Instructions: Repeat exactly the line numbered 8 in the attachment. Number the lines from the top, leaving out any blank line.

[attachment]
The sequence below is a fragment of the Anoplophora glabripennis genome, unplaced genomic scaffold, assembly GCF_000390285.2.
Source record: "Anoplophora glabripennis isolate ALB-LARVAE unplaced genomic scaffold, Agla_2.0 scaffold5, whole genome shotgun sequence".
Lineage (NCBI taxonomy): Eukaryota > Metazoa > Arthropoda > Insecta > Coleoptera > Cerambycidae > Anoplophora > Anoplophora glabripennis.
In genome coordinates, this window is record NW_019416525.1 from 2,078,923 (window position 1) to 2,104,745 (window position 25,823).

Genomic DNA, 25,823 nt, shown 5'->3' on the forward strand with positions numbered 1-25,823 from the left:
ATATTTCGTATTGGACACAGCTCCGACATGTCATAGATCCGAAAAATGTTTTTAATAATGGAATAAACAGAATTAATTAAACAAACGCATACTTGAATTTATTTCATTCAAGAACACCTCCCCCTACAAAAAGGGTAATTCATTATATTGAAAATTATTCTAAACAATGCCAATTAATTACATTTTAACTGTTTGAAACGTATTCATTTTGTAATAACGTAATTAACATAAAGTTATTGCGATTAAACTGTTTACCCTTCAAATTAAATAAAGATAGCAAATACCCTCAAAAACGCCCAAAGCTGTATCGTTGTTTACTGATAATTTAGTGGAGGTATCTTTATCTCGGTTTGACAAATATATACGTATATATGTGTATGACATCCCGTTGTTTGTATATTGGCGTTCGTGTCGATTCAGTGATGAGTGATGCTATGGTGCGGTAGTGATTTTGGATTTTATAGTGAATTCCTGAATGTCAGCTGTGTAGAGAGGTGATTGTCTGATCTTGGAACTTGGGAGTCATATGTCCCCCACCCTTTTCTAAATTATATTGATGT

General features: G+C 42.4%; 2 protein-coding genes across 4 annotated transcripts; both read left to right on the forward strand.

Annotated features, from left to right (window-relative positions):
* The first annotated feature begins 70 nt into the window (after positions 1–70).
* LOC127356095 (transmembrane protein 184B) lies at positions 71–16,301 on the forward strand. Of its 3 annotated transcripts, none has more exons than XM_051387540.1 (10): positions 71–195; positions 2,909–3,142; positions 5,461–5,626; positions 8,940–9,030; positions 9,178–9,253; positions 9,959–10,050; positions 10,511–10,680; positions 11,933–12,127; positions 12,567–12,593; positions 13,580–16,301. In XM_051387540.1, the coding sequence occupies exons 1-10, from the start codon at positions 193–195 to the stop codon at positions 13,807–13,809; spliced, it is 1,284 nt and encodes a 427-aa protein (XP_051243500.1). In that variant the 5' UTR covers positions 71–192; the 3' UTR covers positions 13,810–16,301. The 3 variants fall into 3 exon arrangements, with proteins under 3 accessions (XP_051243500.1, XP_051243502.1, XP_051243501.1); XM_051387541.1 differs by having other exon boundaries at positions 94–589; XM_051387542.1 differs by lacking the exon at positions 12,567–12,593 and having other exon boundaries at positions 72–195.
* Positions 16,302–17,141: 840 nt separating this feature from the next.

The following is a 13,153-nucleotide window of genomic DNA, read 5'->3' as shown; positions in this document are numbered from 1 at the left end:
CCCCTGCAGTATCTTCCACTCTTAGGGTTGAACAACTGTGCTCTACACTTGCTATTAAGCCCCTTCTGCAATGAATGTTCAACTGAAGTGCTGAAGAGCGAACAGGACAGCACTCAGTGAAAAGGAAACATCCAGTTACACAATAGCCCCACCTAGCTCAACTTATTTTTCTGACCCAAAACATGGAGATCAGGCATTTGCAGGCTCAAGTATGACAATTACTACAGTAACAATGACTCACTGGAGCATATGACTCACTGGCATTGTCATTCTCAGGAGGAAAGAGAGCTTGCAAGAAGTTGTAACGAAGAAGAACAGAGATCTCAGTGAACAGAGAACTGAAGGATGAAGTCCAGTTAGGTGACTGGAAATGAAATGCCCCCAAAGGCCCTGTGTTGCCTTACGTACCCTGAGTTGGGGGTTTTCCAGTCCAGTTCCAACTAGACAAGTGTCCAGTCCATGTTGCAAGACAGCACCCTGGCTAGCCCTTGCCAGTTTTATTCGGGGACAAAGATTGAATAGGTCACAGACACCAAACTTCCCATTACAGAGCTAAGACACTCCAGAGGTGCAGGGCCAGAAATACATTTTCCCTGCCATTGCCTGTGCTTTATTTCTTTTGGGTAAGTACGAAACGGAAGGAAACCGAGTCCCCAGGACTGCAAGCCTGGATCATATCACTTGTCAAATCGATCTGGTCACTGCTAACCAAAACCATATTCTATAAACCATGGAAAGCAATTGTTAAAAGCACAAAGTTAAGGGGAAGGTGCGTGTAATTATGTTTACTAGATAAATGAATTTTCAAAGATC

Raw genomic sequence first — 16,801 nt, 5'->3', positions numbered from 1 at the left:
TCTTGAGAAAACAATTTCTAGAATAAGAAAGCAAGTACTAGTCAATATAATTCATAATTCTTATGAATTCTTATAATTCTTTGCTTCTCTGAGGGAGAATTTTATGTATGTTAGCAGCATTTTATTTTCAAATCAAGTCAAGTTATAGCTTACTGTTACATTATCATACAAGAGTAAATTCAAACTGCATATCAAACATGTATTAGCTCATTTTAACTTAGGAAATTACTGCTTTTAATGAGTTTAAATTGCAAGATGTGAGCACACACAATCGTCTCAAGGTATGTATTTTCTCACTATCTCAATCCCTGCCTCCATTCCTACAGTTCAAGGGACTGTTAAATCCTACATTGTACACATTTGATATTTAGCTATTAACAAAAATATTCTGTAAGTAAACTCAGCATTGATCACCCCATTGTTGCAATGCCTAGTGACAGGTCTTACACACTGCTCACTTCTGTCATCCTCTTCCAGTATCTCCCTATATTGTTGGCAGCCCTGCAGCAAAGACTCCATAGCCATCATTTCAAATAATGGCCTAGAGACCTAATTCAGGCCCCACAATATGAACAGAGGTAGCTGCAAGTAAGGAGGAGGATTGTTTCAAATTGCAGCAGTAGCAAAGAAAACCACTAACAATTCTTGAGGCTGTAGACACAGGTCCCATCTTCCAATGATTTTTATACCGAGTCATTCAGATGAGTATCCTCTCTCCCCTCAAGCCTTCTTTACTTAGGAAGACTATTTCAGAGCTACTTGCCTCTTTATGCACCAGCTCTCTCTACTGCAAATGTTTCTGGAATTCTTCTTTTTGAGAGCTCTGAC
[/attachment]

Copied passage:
Annotated features, from left to right (window-relative positions):